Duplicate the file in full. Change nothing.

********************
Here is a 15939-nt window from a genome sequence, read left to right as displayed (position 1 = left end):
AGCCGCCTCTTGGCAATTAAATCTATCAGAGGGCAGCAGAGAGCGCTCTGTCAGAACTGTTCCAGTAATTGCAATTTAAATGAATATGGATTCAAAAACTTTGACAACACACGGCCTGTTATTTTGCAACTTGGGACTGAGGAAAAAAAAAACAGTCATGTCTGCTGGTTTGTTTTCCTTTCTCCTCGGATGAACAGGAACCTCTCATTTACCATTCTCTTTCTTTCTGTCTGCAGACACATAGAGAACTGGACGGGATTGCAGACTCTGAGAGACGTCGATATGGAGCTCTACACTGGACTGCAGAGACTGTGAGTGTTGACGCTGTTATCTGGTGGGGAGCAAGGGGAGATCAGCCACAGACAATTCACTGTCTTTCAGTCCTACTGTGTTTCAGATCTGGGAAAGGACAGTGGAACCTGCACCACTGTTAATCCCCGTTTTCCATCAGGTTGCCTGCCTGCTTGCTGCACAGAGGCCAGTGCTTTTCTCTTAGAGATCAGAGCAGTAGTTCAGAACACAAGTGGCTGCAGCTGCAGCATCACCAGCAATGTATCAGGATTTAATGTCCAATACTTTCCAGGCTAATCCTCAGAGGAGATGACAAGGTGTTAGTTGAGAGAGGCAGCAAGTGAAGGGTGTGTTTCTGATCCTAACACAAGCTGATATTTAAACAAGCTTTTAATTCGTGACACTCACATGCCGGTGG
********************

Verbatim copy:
Here is a 15939-nt window from a genome sequence, read left to right as displayed (position 1 = left end):
AGCCGCCTCTTGGCAATTAAATCTATCAGAGGGCAGCAGAGAGCGCTCTGTCAGAACTGTTCCAGTAATTGCAATTTAAATGAATATGGATTCAAAAACTTTGACAACACACGGCCTGTTATTTTGCAACTTGGGACTGAGGAAAAAAAAAACAGTCATGTCTGCTGGTTTGTTTTCCTTTCTCCTCGGATGAACAGGAACCTCTCATTTACCATTCTCTTTCTTTCTGTCTGCAGACACATAGAGAACTGGACGGGATTGCAGACTCTGAGAGACGTCGATATGGAGCTCTACACTGGACTGCAGAGACTGTGAGTGTTGACGCTGTTATCTGGTGGGGAGCAAGGGGAGATCAGCCACAGACAATTCACTGTCTTTCAGTCCTACTGTGTTTCAGATCTGGGAAAGGACAGTGGAACCTGCACCACTGTTAATCCCCGTTTTCCATCAGGTTGCCTGCCTGCTTGCTGCACAGAGGCCAGTGCTTTTCTCTTAGAGATCAGAGCAGTAGTTCAGAACACAAGTGGCTGCAGCTGCAGCATCACCAGCAATGTATCAGGATTTAATGTCCAATACTTTCCAGGCTAATCCTCAGAGGAGATGACAAGGTGTTAGTTGAGAGAGGCAGCAAGTGAAGGGTGTGTTTCTGATCCTAACACAAGCTGATATTTAAACAAGCTTTTAATTCGTGACACTCACATGCCGGTGG